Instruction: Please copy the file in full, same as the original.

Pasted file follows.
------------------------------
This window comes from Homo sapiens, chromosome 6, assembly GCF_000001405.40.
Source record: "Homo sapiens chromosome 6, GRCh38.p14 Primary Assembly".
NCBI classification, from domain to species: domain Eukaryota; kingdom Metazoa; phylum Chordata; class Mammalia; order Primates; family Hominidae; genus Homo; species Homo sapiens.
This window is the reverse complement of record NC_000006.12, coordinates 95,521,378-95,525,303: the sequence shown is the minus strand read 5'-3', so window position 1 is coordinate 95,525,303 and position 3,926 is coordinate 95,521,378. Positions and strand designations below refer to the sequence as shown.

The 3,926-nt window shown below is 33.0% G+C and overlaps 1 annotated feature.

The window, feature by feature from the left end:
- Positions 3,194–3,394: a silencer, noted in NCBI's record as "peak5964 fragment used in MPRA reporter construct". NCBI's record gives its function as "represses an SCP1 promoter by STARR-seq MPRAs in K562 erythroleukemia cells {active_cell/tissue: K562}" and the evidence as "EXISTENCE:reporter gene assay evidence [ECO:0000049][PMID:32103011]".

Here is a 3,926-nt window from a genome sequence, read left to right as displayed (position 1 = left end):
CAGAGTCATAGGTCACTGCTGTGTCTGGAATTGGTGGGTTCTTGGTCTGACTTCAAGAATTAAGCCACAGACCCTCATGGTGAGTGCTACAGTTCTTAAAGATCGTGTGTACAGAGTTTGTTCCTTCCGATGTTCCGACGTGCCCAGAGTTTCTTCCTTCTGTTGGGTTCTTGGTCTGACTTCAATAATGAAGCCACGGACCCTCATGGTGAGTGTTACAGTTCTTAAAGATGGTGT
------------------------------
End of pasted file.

This window comes from Homo sapiens, chromosome 6, assembly GCF_000001405.40.
Source record: "Homo sapiens chromosome 6, GRCh38.p14 Primary Assembly".
NCBI classification, from domain to species: domain Eukaryota; kingdom Metazoa; phylum Chordata; class Mammalia; order Primates; family Hominidae; genus Homo; species Homo sapiens.
This window is the reverse complement of record NC_000006.12, coordinates 95,521,378-95,525,303: the sequence shown is the minus strand read 5'-3', so window position 1 is coordinate 95,525,303 and position 3,926 is coordinate 95,521,378. Positions and strand designations below refer to the sequence as shown.

The 3,926-nt window shown below is 33.0% G+C and overlaps 1 annotated feature.

The window, feature by feature from the left end:
- Positions 3,194–3,394: a silencer, noted in NCBI's record as "peak5964 fragment used in MPRA reporter construct". NCBI's record gives its function as "represses an SCP1 promoter by STARR-seq MPRAs in K562 erythroleukemia cells {active_cell/tissue: K562}" and the evidence as "EXISTENCE:reporter gene assay evidence [ECO:0000049][PMID:32103011]".

Here is a 3,926-nt window from a genome sequence, read left to right as displayed (position 1 = left end):
CAGAGTCATAGGTCACTGCTGTGTCTGGAATTGGTGGGTTCTTGGTCTGACTTCAAGAATTAAGCCACAGACCCTCATGGTGAGTGCTACAGTTCTTAAAGATCGTGTGTACAGAGTTTGTTCCTTCCGATGTTCCGACGTGCCCAGAGTTTCTTCCTTCTGTTGGGTTCTTGGTCTGACTTCAATAATGAAGCCACGGACCCTCATGGTGAGTGTTACAGTTCTTAAAGATGGTGT